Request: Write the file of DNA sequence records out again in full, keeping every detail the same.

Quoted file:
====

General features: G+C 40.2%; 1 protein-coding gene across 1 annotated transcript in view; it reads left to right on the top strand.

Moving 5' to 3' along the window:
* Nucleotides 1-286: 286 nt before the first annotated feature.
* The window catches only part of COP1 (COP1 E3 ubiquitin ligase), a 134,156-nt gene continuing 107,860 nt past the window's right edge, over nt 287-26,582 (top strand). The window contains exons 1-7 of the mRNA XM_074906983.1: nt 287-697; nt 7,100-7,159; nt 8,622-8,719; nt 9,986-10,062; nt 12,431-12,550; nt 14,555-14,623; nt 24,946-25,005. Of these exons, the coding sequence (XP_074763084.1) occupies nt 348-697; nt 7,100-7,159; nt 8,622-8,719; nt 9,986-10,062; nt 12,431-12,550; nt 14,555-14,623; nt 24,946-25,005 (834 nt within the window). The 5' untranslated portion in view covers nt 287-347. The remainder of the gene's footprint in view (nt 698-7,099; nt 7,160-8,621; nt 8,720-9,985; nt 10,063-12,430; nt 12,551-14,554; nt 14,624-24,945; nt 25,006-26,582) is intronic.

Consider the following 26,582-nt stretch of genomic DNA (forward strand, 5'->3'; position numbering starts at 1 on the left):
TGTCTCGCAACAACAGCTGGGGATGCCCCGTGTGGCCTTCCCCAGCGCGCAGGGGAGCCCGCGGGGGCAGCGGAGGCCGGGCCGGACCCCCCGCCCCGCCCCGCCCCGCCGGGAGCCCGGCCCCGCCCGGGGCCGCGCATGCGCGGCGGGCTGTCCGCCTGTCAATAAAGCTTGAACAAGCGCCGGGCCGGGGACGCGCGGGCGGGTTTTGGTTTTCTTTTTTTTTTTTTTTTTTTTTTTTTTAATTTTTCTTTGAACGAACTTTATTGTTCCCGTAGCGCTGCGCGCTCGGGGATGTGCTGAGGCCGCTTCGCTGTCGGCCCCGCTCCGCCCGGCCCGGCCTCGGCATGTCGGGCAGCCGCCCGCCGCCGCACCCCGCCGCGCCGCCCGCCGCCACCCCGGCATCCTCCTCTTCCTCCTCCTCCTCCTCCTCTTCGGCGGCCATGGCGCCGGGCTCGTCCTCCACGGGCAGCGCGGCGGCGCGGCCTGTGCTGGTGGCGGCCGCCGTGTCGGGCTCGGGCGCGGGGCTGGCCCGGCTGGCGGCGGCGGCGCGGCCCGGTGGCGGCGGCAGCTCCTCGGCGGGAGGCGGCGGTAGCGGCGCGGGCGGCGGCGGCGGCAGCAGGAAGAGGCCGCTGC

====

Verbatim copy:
General features: G+C 40.2%; 1 protein-coding gene across 1 annotated transcript in view; it reads left to right on the top strand.

Moving 5' to 3' along the window:
* Nucleotides 1-286: 286 nt before the first annotated feature.
* The window catches only part of COP1 (COP1 E3 ubiquitin ligase), a 134,156-nt gene continuing 107,860 nt past the window's right edge, over nt 287-26,582 (top strand). The window contains exons 1-7 of the mRNA XM_074906983.1: nt 287-697; nt 7,100-7,159; nt 8,622-8,719; nt 9,986-10,062; nt 12,431-12,550; nt 14,555-14,623; nt 24,946-25,005. Of these exons, the coding sequence (XP_074763084.1) occupies nt 348-697; nt 7,100-7,159; nt 8,622-8,719; nt 9,986-10,062; nt 12,431-12,550; nt 14,555-14,623; nt 24,946-25,005 (834 nt within the window). The 5' untranslated portion in view covers nt 287-347. The remainder of the gene's footprint in view (nt 698-7,099; nt 7,160-8,621; nt 8,720-9,985; nt 10,063-12,430; nt 12,551-14,554; nt 14,624-24,945; nt 25,006-26,582) is intronic.

Consider the following 26,582-nt stretch of genomic DNA (forward strand, 5'->3'; position numbering starts at 1 on the left):
TGTCTCGCAACAACAGCTGGGGATGCCCCGTGTGGCCTTCCCCAGCGCGCAGGGGAGCCCGCGGGGGCAGCGGAGGCCGGGCCGGACCCCCCGCCCCGCCCCGCCCCGCCGGGAGCCCGGCCCCGCCCGGGGCCGCGCATGCGCGGCGGGCTGTCCGCCTGTCAATAAAGCTTGAACAAGCGCCGGGCCGGGGACGCGCGGGCGGGTTTTGGTTTTCTTTTTTTTTTTTTTTTTTTTTTTTTTAATTTTTCTTTGAACGAACTTTATTGTTCCCGTAGCGCTGCGCGCTCGGGGATGTGCTGAGGCCGCTTCGCTGTCGGCCCCGCTCCGCCCGGCCCGGCCTCGGCATGTCGGGCAGCCGCCCGCCGCCGCACCCCGCCGCGCCGCCCGCCGCCACCCCGGCATCCTCCTCTTCCTCCTCCTCCTCCTCCTCTTCGGCGGCCATGGCGCCGGGCTCGTCCTCCACGGGCAGCGCGGCGGCGCGGCCTGTGCTGGTGGCGGCCGCCGTGTCGGGCTCGGGCGCGGGGCTGGCCCGGCTGGCGGCGGCGGCGCGGCCCGGTGGCGGCGGCAGCTCCTCGGCGGGAGGCGGCGGTAGCGGCGCGGGCGGCGGCGGCGGCAGCAGGAAGAGGCCGCTGC